A free speech victory

//A free speech victory

A free speech victory

by Brian Lilley.  June 28, 2013.

One small win for freedom
Fight to get Bill C-304 passed was tough, but well worth it

Sometimes dramatic changes happen in the still of the night or when no one is looking. On Wednesday, few in Canada noticed a dramatic change had occurred and it happened in the Senate.

While most who even noticed the Senate was still sitting were celebrating or denouncing the vote to gut Bill C-377, the union transparency bill, there was another vote, one that restored a touch of our freedoms.

Bill C-304, an act to amend the Canadian Human Rights Act, passed third and final reading in the Senate after languishing there for more than a year.

This is the bill that repeals the dreaded section 13 of the human rights act. That’s the soon-to-be former law that made it an offence to post something online that was “likely to expose” an identifiable group to hatred or contempt.

First off, hatred and contempt are feelings and hard to legislate against, therefore the law was always silly. Secondly, “likely to expose?” That meant you didn’t even have to actually expose anyone to these feelings through your posting, just that whatever you said, wrote or sang in an Internet posting could theoretically expose a protected group to hatred or contempt.

And, as we saw time and again through the prosecutions undertaken by the federal human rights apparatus, there didn’t even need to be a complaint from anyone in a protected group to see you prosecuted.

Section 13 of the human rights act was an affront to free speech, it was an affront to due process, it was an affront to logic and the rule of law.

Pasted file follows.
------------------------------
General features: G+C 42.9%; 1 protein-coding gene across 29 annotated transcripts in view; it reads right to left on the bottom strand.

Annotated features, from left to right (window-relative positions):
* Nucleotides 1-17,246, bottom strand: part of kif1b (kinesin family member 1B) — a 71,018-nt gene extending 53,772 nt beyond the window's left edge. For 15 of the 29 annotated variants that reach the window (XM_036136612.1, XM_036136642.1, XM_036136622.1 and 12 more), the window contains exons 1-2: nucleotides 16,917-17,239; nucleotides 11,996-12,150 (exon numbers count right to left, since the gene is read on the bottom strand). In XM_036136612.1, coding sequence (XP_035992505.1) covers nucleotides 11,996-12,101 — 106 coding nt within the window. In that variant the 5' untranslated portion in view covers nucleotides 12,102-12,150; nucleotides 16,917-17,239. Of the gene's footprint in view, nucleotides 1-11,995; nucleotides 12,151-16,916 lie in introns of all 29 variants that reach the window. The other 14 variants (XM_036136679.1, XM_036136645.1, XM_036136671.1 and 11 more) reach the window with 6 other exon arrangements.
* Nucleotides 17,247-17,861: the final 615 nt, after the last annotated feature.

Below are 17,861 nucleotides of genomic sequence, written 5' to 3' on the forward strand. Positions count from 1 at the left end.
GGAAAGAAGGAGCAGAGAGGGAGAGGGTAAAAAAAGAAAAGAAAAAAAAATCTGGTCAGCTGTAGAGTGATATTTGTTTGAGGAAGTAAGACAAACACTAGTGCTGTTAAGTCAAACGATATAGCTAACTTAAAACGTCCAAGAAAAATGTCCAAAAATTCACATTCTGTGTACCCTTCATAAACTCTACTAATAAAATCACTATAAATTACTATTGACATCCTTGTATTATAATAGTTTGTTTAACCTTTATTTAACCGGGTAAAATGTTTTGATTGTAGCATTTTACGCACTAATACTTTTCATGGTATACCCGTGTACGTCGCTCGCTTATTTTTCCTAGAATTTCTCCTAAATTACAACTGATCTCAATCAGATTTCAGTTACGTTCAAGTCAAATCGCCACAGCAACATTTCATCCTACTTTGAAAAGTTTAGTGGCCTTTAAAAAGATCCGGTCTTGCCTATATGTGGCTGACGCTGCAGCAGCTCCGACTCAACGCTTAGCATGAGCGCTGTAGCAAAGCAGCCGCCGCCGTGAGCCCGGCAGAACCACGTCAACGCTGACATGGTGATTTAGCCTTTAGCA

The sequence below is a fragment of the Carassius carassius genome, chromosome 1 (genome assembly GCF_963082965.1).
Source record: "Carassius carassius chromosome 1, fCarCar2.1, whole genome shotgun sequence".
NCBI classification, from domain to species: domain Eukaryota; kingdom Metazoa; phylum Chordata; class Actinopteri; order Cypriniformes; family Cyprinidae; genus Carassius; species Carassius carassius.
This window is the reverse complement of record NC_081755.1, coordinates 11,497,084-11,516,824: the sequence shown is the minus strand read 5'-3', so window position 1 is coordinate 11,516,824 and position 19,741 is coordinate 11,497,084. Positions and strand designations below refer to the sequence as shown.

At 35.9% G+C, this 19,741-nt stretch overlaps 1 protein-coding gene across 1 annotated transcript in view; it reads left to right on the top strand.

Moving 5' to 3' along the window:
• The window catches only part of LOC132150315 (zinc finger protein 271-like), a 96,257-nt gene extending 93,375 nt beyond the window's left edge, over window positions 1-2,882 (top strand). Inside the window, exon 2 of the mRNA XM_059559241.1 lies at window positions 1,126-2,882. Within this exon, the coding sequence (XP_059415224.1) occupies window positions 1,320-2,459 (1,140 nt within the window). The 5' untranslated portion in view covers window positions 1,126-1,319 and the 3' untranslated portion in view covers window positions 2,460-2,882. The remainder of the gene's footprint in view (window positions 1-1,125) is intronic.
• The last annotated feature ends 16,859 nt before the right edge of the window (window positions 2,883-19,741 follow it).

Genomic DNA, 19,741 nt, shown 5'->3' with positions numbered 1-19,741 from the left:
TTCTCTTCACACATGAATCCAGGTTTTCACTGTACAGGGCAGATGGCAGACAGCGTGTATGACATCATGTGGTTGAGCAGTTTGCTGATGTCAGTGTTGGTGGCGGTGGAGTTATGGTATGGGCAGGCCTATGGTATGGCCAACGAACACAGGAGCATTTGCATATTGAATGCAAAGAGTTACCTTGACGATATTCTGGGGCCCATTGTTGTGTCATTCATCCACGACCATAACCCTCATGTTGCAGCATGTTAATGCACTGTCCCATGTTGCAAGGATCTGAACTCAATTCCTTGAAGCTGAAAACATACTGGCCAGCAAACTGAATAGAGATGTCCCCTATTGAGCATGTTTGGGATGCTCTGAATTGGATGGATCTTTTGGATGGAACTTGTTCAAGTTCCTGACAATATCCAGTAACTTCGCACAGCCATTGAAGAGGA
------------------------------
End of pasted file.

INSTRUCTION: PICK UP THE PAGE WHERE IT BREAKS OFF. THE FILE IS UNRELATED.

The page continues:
It will soon be gone. The bill received royal assent late Wednesday and comes into force one year from now.

Progressives, who have never met a freedom they wouldn’t take away from you, were apoplectic online when I broke the news on Twitter.

They claimed repealing section 13 will mean it is open season on aboriginals, on minorities and genocide won’t be far off.

Nonsense. It is still a crime, according to the Criminal Code, to incite violence. This change merely repeals thought crimes legislation.

The fight against this legislation started with the attempt to prosecute Mark Steyn after an excerpt of his fantastic book America Alone was published on the website of Maclean’s magazine.

A group of young Muslim activists felt Steyn was insulting Islam and wanted him punished, which would essentially flush hundreds of years of Canadian legal tradition down the toilet.

While section 13 was denounced in newspaper editorials across Canada, I can tell you most journalists couldn’t have cared less for this story, nor cared about the infringement on their freedom of expression. Some of us fought back, though, seeing the law as it was written as decidedly un-Canadian.

It was a tough fight but worth it.

The biggest credit, though, has to go to the bloggers, the activists and the thousands of regular people who took a stand for freedom of speech even as bureaucrats derided that ideal as “an American concept.”

Freedom of speech is Canadian, but like all our freedoms, if we don’t stand up for them we will lose them. Right now there is an attempt to expand warrantless searches and further curtail the rights governments are supposed to protect rather than trample.

But for today I will be content to savour a victory before the next battle begins.

Source:  Lilley’s Pad

2019-01-03T18:49:29+00:00June 29th, 2013|Categories: News & Views|Tags: , , |